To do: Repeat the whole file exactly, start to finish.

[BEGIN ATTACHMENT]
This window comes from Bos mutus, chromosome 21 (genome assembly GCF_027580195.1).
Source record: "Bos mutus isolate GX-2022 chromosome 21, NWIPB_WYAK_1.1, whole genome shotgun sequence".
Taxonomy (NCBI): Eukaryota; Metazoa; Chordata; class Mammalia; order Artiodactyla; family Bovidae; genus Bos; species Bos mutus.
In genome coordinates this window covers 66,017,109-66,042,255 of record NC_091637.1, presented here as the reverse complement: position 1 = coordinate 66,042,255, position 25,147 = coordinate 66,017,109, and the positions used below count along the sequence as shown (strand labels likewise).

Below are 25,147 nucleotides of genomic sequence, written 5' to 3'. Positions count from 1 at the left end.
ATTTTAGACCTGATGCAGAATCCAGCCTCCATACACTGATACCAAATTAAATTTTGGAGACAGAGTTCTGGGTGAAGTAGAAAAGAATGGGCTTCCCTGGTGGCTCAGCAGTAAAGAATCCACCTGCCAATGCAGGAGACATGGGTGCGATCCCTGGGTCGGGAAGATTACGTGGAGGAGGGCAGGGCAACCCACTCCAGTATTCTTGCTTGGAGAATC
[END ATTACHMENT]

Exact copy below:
This window comes from Bos mutus, chromosome 21 (genome assembly GCF_027580195.1).
Source record: "Bos mutus isolate GX-2022 chromosome 21, NWIPB_WYAK_1.1, whole genome shotgun sequence".
Taxonomy (NCBI): Eukaryota; Metazoa; Chordata; class Mammalia; order Artiodactyla; family Bovidae; genus Bos; species Bos mutus.
In genome coordinates this window covers 66,017,109-66,042,255 of record NC_091637.1, presented here as the reverse complement: position 1 = coordinate 66,042,255, position 25,147 = coordinate 66,017,109, and the positions used below count along the sequence as shown (strand labels likewise).

Below are 25,147 nucleotides of genomic sequence, written 5' to 3'. Positions count from 1 at the left end.
ATTTTAGACCTGATGCAGAATCCAGCCTCCATACACTGATACCAAATTAAATTTTGGAGACAGAGTTCTGGGTGAAGTAGAAAAGAATGGGCTTCCCTGGTGGCTCAGCAGTAAAGAATCCACCTGCCAATGCAGGAGACATGGGTGCGATCCCTGGGTCGGGAAGATTACGTGGAGGAGGGCAGGGCAACCCACTCCAGTATTCTTGCTTGGAGAATC